On Halloween ’65, Matt admits to not giving much pre-thought to what he wanted to be for that year, so it was left to Mom to make something happen, which she did. Unfortunately, in the box, Mom was able to piece together but a single costume whose wearing would give Matt an early traumatic experience and the basis for what has become a funny memory and matching story.

The costume started with a black jumpsuit-like garment that you stepped into and tied at the back of your neck so that its front presented a single canvas onto which was printed the decoration, in this case the bones of a human skeleton. So far, so good. Matt was going to be a skeleton, but then…where the heck was the mask? After some digging and double checking in the box, it was determined that it was not there.

I have a vague memory of a search of the house being called, which included looking “everywhere,” but I knew—everyone knew—that if it wasn’t in the box, it wasn’t going to be found. It was gone. What could be done?

Well, there was a mask in the box, it just wasn’t a skeleton mask. What was it? A monster of some kind, or a ghoul? Either of those might have been passably okay, something for which a defense could be mounted should the pairing be challenged by one of those little wiseasses. But it was not a monster. It was this:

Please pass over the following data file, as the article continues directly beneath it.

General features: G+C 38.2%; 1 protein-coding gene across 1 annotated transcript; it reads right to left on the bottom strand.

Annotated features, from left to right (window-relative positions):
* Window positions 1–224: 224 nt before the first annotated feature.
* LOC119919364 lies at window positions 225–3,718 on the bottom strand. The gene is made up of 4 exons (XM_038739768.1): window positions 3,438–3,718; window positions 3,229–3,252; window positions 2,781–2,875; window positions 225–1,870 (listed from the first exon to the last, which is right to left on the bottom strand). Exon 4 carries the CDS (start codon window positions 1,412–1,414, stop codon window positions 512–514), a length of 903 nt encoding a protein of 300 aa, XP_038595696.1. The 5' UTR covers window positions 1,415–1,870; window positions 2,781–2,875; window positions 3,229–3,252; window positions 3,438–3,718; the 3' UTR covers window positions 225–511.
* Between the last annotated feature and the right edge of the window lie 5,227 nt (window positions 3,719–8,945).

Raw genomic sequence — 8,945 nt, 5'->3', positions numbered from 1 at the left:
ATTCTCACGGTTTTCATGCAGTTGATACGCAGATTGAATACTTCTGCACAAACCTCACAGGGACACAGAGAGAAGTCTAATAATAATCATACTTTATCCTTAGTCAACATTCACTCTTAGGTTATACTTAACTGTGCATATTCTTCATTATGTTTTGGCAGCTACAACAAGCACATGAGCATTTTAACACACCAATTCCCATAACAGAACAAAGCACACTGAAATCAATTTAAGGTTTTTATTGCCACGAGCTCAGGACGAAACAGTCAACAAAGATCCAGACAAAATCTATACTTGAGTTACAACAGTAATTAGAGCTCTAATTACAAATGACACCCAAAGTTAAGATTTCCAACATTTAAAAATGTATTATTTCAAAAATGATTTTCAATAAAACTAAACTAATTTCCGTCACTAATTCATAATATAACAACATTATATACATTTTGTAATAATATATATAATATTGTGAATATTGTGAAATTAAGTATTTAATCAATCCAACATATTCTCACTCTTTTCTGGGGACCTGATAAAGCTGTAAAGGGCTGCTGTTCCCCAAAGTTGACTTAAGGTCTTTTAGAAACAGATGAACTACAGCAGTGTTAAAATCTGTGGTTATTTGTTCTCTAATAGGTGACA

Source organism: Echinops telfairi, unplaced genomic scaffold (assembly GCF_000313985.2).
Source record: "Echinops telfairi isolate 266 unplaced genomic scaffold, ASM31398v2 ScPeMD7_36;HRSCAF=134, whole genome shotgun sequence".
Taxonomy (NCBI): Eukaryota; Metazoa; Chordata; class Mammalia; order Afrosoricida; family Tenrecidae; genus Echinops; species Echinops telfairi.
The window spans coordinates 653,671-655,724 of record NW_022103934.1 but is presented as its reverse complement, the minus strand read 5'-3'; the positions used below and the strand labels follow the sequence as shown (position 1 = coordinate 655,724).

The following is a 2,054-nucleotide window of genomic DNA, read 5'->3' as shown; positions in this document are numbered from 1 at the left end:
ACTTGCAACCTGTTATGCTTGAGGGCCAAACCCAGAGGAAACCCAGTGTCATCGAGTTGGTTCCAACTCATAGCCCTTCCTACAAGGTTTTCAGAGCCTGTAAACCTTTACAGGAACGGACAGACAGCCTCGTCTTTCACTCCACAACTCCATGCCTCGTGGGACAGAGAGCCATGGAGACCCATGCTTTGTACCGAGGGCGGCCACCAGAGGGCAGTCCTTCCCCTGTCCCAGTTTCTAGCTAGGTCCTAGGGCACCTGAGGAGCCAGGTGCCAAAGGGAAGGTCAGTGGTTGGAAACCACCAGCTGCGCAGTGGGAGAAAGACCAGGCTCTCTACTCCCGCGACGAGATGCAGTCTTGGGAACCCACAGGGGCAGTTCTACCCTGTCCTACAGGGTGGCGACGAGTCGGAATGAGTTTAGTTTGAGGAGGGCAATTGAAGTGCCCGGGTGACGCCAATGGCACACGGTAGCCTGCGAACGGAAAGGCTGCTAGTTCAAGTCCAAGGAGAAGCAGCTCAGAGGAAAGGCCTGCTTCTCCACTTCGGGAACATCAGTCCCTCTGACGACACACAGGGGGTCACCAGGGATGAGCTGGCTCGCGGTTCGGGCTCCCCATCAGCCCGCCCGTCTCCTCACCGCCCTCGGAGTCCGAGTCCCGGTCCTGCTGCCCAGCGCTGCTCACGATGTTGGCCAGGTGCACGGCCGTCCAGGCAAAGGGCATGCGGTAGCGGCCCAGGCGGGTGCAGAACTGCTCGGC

yogi

Yogi Bear! That mischievous denizen of Jellystone Park, who with his sidekick Boo-Boo poached picnic baskets and antagonized Ranger Smith. (He was smarter than the average bear.)

Matt was terrified at the thought of putting on such a laughably illogical outfit, but he had to get going. He had friends to meet and Trick or Treating to do. A serious negotiation commenced. It was too late to get a new costume. He could opt for the old “bum” or “hobo” standby, which was executed by marking your face with burnt cork to make you look unshaven, and putting on one of Dad’s old suit jackets.

For her part, Mom didn’t think the combination was nearly as heinous as Matt did. After all, with a mask on nobody would know who he was—and even if they did, why would they care?

As time ran out, Matt reluctantly gave way to Mom’s reasoning and donned the Yogi/Skeleton costume. I spoke to him today about what happened when he connected with his posse, and he reaffirmed prior accounts of the total and merciless attack and humiliation. Their reaction to the mismatch was immediate and brutal.

Everyone noticed it, he said. All his friends began laughing at him and making sure everyone around knew it was Matt Nolan in the ridiculous costume. Little kids were pointing and laughing at him, and he soon felt overwhelmed with panic. He said he knew he had “to get off the street,” and decided to make a run for it.